North Carolina's Supreme Court ruled Friday that the local chapter of United Daughters of the Confederacy lacks standing to challenge the city of Winston-Salem's removal of a Confederate monument on private property, but it can refile a future lawsuit making similar arguments.
The high court partially affirmed a non-unanimous 2020 appeals court ruling that had dismissed the chapter's attempt to return a statue of a Confederate soldier to the grounds of the former Forsyth County Courthouse in downtown Winston-Salem. But the justices opted Friday to remand the case to the Forsyth County Superior Court for further proceedings in line with the court's opinion.
“We are not persuaded by any of plaintiff’s arguments,” Associate Justice Sam Ervin IV wrote in the prevailing opinion. “As an initial matter, plaintiff has completely failed to explain how the City’s actions ‘denied plaintiff due process of law.’”
While United Daughters of the Confederacy claimed it was involved in erecting the monument, the Supreme Court concurred that it did not have ownership and thus could not claim legal interest in the matter. Without asserting ownership over a piece of property, Ervin wrote, they cannot claim the property was the subject of an unlawful seizure or deprivation.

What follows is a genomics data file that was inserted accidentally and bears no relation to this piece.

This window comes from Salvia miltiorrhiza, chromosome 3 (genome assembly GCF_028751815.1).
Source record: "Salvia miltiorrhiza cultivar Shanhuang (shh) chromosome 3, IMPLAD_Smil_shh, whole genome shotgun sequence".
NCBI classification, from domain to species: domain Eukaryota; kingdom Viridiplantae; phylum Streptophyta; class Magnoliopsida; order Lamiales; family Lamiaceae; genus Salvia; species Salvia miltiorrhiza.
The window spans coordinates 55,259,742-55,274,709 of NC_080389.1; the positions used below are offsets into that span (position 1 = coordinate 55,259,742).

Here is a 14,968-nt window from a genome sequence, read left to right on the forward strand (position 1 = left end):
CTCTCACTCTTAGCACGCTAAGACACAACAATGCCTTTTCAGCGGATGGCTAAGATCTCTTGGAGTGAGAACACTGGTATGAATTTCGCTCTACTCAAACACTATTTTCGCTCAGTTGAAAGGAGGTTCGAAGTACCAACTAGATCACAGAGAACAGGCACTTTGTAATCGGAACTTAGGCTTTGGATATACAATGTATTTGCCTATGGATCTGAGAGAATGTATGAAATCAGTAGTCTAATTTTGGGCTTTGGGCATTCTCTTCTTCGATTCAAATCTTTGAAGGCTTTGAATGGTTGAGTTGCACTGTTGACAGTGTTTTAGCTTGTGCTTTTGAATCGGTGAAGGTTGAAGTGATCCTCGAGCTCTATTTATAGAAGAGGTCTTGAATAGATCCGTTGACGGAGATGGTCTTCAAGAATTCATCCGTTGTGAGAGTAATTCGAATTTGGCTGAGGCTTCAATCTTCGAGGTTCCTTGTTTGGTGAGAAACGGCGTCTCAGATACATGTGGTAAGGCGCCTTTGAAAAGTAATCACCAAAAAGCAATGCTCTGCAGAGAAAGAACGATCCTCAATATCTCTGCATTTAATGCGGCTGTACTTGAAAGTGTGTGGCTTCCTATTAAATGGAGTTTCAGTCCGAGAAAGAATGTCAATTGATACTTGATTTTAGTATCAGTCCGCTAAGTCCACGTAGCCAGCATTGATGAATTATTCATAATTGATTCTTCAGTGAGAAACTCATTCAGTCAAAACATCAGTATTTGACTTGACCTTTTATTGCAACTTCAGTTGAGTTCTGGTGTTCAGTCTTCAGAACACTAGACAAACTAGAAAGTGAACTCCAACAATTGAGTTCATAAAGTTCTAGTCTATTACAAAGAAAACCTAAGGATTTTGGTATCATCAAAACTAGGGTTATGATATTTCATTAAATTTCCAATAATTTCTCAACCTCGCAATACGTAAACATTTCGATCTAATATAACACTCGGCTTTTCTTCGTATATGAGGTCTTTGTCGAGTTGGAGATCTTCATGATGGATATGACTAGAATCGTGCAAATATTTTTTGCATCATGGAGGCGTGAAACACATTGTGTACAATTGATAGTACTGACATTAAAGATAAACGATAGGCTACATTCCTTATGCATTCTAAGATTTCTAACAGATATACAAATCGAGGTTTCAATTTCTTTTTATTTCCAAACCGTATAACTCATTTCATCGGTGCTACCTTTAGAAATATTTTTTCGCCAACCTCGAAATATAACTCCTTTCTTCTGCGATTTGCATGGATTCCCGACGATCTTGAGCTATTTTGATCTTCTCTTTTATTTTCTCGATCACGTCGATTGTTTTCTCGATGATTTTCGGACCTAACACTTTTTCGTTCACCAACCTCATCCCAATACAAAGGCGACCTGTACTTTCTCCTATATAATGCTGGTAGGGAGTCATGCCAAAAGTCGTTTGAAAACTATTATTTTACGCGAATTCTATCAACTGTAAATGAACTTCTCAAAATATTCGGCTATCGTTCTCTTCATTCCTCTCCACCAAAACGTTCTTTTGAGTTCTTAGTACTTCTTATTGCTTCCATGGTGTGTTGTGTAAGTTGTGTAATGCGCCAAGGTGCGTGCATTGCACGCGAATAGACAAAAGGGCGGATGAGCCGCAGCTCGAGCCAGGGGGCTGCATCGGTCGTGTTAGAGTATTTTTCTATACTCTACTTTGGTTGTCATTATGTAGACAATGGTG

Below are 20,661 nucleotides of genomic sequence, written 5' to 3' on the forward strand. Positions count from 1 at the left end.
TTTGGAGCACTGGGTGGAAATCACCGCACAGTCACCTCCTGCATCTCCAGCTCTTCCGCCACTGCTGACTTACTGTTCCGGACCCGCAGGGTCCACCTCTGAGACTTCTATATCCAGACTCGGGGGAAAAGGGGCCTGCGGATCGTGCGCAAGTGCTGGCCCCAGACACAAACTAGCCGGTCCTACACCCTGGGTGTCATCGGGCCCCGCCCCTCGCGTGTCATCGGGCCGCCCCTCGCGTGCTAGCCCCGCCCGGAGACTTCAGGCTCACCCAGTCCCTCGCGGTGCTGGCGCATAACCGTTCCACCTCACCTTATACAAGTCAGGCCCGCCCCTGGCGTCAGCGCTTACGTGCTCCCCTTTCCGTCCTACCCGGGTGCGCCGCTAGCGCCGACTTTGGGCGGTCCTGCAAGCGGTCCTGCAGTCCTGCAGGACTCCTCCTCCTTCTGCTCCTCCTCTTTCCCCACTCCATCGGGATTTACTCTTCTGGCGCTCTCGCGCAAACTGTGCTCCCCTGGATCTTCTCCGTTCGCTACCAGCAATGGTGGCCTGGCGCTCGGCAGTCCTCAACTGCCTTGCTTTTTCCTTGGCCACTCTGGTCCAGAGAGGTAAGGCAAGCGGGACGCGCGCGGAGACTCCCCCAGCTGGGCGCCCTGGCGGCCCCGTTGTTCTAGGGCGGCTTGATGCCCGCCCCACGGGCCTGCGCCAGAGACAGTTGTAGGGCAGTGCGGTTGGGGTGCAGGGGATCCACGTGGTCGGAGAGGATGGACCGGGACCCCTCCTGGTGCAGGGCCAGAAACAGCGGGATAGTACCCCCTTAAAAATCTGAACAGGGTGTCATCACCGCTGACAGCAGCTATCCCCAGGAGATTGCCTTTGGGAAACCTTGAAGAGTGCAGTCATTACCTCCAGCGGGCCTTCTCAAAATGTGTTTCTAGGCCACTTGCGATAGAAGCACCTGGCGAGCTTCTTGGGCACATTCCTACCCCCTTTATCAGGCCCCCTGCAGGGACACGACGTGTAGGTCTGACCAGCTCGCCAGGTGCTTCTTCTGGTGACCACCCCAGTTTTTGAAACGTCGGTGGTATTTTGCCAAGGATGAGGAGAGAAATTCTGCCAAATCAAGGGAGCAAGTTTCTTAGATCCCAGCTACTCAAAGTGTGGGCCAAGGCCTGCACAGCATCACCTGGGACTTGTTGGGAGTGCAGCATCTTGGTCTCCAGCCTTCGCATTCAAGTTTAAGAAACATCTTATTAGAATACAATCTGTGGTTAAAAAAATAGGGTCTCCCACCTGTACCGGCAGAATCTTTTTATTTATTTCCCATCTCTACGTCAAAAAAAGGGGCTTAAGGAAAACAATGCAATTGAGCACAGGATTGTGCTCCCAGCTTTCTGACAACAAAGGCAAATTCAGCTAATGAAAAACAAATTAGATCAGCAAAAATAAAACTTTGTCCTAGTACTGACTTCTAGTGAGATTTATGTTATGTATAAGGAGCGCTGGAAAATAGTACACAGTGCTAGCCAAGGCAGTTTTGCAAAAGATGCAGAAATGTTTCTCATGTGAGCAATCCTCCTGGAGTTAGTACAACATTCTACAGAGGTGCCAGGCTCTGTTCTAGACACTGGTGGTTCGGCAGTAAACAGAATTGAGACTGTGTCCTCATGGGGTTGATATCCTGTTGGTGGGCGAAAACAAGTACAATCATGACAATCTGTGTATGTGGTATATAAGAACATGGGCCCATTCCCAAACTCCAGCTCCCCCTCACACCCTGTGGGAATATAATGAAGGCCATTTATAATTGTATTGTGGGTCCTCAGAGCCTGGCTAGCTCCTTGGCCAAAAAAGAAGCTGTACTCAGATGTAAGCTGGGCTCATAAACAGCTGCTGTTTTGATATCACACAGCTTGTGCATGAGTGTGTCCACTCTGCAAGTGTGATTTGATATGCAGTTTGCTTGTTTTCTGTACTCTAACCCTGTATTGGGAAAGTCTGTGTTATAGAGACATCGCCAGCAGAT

However, the court determined Friday that because the chapter provided insufficient evidence to establish a stake in the statue’s removal, the trial court should not have ruled in such a way that would prevent the chapter from filing future lawsuits in this matter.
While the court was unanimous in dismissing the lawsuit without prejudice, Chief Justice Paul Newby wrote a separate opinion — joined by the other two Republican justices — that limited the reasons to the “bare allegations” made by the United Daughters of the Confederacy. The court, he said, lacks subject matter jurisdiction over the chapter’s claims.
The seven-member panel said the chapter lacks standing to challenge the city's discernment that the statue had become a public nuisance. It also said the members' identities as descendants of Confederate veterans do not “transform an abstract ideological interest in preserving the Confederate legacy” into a valid personal injury claim.
The city has kept the statue in storage since removing it in March 2019 after a series of non-violent protests.